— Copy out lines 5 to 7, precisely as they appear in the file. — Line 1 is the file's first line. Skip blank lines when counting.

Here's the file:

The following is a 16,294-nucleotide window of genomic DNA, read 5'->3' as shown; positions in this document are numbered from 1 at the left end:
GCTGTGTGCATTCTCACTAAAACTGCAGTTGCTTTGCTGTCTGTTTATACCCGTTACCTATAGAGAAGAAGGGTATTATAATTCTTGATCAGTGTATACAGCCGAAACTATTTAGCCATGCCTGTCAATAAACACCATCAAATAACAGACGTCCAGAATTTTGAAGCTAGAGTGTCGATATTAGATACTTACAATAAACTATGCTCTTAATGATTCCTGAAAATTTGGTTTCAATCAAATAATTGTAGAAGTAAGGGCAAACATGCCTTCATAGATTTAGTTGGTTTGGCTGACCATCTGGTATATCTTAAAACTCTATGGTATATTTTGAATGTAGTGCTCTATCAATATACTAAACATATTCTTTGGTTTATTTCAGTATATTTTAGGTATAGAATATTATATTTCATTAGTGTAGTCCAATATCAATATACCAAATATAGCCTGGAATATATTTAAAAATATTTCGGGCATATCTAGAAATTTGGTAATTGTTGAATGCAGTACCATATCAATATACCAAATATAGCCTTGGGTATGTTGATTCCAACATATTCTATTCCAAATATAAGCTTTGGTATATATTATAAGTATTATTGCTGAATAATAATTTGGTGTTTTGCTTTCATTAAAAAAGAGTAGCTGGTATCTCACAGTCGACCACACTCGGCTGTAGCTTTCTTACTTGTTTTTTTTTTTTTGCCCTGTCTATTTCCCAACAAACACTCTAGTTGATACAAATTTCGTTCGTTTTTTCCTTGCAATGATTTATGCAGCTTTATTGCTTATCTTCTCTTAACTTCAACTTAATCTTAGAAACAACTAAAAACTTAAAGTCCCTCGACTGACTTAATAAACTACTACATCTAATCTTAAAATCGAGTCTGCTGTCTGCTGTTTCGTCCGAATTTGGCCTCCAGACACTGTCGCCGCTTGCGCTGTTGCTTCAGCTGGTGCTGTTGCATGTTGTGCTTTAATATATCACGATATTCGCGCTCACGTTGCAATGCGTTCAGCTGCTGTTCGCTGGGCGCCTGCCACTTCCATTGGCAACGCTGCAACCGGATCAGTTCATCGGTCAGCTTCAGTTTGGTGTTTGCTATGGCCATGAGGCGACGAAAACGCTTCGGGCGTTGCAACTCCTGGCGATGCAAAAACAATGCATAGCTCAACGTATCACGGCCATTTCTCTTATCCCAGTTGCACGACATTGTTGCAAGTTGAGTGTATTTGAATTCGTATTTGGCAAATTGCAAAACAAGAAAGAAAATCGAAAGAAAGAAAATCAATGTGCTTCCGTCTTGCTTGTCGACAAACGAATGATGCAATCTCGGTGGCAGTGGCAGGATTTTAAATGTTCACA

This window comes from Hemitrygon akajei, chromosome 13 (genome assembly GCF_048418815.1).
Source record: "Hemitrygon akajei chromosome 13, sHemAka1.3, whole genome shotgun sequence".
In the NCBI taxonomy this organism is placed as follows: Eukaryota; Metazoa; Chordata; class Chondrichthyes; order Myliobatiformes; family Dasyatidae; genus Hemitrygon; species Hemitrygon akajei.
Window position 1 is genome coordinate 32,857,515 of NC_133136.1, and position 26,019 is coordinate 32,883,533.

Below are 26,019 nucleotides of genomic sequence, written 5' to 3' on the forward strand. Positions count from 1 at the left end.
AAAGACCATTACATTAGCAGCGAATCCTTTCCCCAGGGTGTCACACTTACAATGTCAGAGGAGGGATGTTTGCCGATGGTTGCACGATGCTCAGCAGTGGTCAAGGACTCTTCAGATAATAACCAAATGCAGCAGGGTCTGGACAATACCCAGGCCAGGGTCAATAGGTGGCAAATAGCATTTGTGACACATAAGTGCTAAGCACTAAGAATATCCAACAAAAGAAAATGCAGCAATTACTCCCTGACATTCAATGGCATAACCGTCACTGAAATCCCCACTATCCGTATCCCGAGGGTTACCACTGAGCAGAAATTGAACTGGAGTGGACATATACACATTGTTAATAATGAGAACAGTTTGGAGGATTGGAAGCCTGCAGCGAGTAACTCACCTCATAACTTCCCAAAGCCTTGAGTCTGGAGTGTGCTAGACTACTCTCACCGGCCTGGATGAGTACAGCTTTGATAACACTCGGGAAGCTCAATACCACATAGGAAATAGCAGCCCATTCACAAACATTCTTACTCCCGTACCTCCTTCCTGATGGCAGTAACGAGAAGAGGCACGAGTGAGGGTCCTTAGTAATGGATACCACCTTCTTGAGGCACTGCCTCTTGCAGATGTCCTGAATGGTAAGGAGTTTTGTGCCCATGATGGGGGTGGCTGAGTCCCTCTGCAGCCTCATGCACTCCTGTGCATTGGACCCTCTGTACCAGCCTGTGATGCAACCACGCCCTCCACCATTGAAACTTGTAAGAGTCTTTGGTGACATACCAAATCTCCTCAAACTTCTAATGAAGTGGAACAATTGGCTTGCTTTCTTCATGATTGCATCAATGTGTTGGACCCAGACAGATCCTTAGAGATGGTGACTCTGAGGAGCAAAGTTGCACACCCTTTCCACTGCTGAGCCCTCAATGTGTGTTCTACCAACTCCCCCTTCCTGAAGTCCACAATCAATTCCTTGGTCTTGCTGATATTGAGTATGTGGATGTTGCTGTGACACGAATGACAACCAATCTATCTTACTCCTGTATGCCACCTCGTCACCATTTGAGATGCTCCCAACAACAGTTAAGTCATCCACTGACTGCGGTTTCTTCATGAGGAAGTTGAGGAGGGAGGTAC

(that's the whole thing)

In the NCBI taxonomy this organism is placed as follows: Eukaryota; Metazoa; Chordata; class Chondrichthyes; order Myliobatiformes; family Dasyatidae; genus Hemitrygon; species Hemitrygon akajei.
Window position 1 is genome coordinate 32,857,515 of NC_133136.1, and position 26,019 is coordinate 32,883,533.

Below are 26,019 nucleotides of genomic sequence, written 5' to 3' on the forward strand. Positions count from 1 at the left end.